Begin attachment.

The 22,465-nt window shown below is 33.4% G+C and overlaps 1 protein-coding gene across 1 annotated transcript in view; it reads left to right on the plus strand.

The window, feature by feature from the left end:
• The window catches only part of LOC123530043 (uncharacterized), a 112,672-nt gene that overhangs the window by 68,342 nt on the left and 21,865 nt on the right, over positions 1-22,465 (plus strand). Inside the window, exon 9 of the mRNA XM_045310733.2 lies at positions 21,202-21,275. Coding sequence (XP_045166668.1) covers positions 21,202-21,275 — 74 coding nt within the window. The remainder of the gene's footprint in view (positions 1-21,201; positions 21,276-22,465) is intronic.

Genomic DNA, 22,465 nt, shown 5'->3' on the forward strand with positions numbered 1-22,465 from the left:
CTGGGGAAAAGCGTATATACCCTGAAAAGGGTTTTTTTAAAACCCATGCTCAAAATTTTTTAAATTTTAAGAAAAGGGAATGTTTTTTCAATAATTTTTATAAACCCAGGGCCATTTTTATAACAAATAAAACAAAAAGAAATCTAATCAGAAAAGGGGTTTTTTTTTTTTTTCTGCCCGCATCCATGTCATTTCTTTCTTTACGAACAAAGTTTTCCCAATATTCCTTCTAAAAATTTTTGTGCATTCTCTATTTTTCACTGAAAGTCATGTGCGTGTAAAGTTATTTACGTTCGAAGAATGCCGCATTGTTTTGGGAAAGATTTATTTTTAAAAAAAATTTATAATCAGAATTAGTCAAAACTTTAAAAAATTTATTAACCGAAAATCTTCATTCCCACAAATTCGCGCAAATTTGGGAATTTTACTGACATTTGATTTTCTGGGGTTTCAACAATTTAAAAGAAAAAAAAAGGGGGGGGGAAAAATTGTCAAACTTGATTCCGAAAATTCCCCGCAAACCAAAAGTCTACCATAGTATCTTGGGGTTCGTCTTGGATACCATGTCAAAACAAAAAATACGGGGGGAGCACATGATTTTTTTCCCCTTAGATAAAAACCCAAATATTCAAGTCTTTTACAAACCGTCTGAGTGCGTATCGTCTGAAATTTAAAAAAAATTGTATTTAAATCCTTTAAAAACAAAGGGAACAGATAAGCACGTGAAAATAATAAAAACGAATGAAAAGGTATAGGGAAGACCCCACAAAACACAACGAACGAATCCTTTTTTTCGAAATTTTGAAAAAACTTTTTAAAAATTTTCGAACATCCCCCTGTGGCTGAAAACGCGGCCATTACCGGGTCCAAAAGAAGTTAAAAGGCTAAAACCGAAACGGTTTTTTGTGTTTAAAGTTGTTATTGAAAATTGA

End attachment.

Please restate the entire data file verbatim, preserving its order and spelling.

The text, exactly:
The 22,465-nt window shown below is 33.4% G+C and overlaps 1 protein-coding gene across 1 annotated transcript in view; it reads left to right on the plus strand.

The window, feature by feature from the left end:
• The window catches only part of LOC123530043 (uncharacterized), a 112,672-nt gene that overhangs the window by 68,342 nt on the left and 21,865 nt on the right, over positions 1-22,465 (plus strand). Inside the window, exon 9 of the mRNA XM_045310733.2 lies at positions 21,202-21,275. Coding sequence (XP_045166668.1) covers positions 21,202-21,275 — 74 coding nt within the window. The remainder of the gene's footprint in view (positions 1-21,201; positions 21,276-22,465) is intronic.

Genomic DNA, 22,465 nt, shown 5'->3' on the forward strand with positions numbered 1-22,465 from the left:
CTGGGGAAAAGCGTATATACCCTGAAAAGGGTTTTTTTAAAACCCATGCTCAAAATTTTTTAAATTTTAAGAAAAGGGAATGTTTTTTCAATAATTTTTATAAACCCAGGGCCATTTTTATAACAAATAAAACAAAAAGAAATCTAATCAGAAAAGGGGTTTTTTTTTTTTTTCTGCCCGCATCCATGTCATTTCTTTCTTTACGAACAAAGTTTTCCCAATATTCCTTCTAAAAATTTTTGTGCATTCTCTATTTTTCACTGAAAGTCATGTGCGTGTAAAGTTATTTACGTTCGAAGAATGCCGCATTGTTTTGGGAAAGATTTATTTTTAAAAAAAATTTATAATCAGAATTAGTCAAAACTTTAAAAAATTTATTAACCGAAAATCTTCATTCCCACAAATTCGCGCAAATTTGGGAATTTTACTGACATTTGATTTTCTGGGGTTTCAACAATTTAAAAGAAAAAAAAAGGGGGGGGGAAAAATTGTCAAACTTGATTCCGAAAATTCCCCGCAAACCAAAAGTCTACCATAGTATCTTGGGGTTCGTCTTGGATACCATGTCAAAACAAAAAATACGGGGGGAGCACATGATTTTTTTCCCCTTAGATAAAAACCCAAATATTCAAGTCTTTTACAAACCGTCTGAGTGCGTATCGTCTGAAATTTAAAAAAAATTGTATTTAAATCCTTTAAAAACAAAGGGAACAGATAAGCACGTGAAAATAATAAAAACGAATGAAAAGGTATAGGGAAGACCCCACAAAACACAACGAACGAATCCTTTTTTTCGAAATTTTGAAAAAACTTTTTAAAAATTTTCGAACATCCCCCTGTGGCTGAAAACGCGGCCATTACCGGGTCCAAAAGAAGTTAAAAGGCTAAAACCGAAACGGTTTTTTGTGTTTAAAGTTGTTATTGAAAATTGA